WASHINGTON - Several top officials leading the administration's effort to develop a coronavirus vaccine at record speed had financial ties to the pharmaceutical companies now competing to develop the much-needed drug, according to disclosures released Tuesday.
The Department of Health and Human Services financial disclosures, which were released by the House Select Subcommittee on the Coronavirus Crisis, show that several Operation Warp Speed advisers who were selected by President Donald Trump either held board positions with firms that are currently engaged in coronavirus work, or held securities in firms now contracted to produce vaccines.
The documents "have heightened concerns that these advisers may have significant undisclosed financial conflicts of interest that, contrary to the administration's public statements, have not been adequately addressed," said Rep. James Clyburn, D-S.C., chairman of the subcommittee.
In a filing dated May 16 that the committee released Tuesday, Operation Warp Speed chief adviser and former head of GlaxoSmithKline vaccine development, Dr. Moncef Slaoui, reported to HHS that he held securities in GlaxoSmithKline and Moderna, Inc., which have contracts with the U.S. government for coronavirus vaccine work, and in the Lonza Group, which was contracted by Moderna to manufacture its vaccine candidate.
Moderna was the first company to enter its vaccine candidate into Phase III trials in the United States. GlaxoSmithKline, in partnership with Sanofi, has agreed to provide up to 100 million doses of a vaccine still in development for the U.S. government, in a $2.1 billion contract.
Slaoui is chief adviser for the coronavirus vaccine development program under Operation Warp Speed, the federal interagency program that is responsible for expediting the discovery, production and distribution of a vaccine for COVID-19.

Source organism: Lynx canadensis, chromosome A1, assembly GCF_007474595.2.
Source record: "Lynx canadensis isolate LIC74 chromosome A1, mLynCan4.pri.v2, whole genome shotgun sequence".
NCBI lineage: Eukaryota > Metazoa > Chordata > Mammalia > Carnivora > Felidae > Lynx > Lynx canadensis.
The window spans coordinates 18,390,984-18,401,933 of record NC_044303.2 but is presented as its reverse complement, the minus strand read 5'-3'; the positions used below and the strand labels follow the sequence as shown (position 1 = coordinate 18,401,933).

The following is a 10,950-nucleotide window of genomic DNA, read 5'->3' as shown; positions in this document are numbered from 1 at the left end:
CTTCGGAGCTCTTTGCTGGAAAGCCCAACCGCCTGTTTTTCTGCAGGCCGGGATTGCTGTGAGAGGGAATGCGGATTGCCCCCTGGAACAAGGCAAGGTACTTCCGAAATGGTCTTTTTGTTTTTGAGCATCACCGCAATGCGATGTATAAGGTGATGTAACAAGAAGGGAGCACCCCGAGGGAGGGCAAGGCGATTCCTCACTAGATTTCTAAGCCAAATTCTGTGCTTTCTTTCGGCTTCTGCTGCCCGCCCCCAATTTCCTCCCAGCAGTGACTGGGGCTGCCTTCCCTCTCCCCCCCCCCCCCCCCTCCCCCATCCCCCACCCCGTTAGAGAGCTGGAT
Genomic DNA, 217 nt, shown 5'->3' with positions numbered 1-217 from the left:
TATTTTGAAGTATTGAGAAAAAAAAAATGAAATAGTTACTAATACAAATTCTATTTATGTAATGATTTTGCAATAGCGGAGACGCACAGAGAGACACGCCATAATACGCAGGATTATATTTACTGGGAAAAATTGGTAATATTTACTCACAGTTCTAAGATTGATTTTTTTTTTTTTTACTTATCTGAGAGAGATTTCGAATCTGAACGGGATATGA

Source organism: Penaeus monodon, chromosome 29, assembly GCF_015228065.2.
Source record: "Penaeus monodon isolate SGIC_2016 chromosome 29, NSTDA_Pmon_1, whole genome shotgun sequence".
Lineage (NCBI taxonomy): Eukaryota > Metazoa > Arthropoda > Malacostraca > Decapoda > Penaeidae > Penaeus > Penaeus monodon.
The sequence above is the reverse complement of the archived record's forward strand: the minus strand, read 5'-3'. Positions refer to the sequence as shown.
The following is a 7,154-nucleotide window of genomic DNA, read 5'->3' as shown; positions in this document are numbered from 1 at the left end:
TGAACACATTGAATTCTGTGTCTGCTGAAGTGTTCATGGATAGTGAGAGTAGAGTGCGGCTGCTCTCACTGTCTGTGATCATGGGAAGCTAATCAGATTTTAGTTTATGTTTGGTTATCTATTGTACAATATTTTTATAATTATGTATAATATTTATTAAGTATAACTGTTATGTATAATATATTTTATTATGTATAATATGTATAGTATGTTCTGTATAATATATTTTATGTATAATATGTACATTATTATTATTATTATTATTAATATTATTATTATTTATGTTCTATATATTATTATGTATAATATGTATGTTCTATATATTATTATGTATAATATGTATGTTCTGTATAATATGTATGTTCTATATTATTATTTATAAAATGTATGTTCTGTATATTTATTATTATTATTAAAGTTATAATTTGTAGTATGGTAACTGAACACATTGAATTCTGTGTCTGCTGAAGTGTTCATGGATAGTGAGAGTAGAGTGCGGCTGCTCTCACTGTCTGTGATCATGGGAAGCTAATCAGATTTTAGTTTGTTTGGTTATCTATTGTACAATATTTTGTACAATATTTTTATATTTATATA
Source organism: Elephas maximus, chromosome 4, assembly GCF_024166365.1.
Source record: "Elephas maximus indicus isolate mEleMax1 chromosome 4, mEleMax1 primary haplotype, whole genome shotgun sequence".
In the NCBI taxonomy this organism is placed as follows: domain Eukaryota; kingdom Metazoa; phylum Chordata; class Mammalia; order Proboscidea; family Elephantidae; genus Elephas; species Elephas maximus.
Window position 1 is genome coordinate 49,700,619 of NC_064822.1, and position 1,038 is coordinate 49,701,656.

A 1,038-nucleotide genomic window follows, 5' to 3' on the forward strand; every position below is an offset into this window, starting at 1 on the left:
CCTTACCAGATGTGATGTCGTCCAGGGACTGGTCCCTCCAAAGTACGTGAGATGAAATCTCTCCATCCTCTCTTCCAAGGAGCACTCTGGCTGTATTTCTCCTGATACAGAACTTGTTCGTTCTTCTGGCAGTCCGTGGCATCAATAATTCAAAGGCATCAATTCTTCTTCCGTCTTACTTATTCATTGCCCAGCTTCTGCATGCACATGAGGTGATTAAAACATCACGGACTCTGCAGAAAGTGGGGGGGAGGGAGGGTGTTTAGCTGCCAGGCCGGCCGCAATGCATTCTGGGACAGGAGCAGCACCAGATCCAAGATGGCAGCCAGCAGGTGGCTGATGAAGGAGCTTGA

A senior HHS official said that Slaoui has resigned from his position as an independent member of the board of directors for Moderna.
"Further, he divested of his equity holdings in Moderna and committed to donate to cancer research all incremental value accrued from his Moderna shares between the evening of Thursday, May 14, prior to the announcement of his position on Operation Warp Speed and the time of sale," the official said. "He also left all advisory boards and boards of directors of companies with even the appearance of conflict."
The official did not say what date Slaoui completed the sale of his holdings. Regarding the investment that Slaoui has with his former firm GlaxoSmithKline, "if GSK shares accrue more value than the average pharmaceutical index, Dr. Slaoui has committed to donating the difference to the National Institutes of Health for continued research," the official said.
Three other Operation Warp Speed advisers - former Teva Pharmaceuticals Inc. Chief Executive Officer Dr. Carlo de Notaristefani and former Pfizer Inc., executives Dr. William Erhardt and Dr. Rachel Harrigan - also filed disclosures in late May that were released by the subcommittee. The reports showed that they, too, held securities in the firms that are developing the vaccine, including Pfizer, which was the second company to enter a candidate into Phase III trials.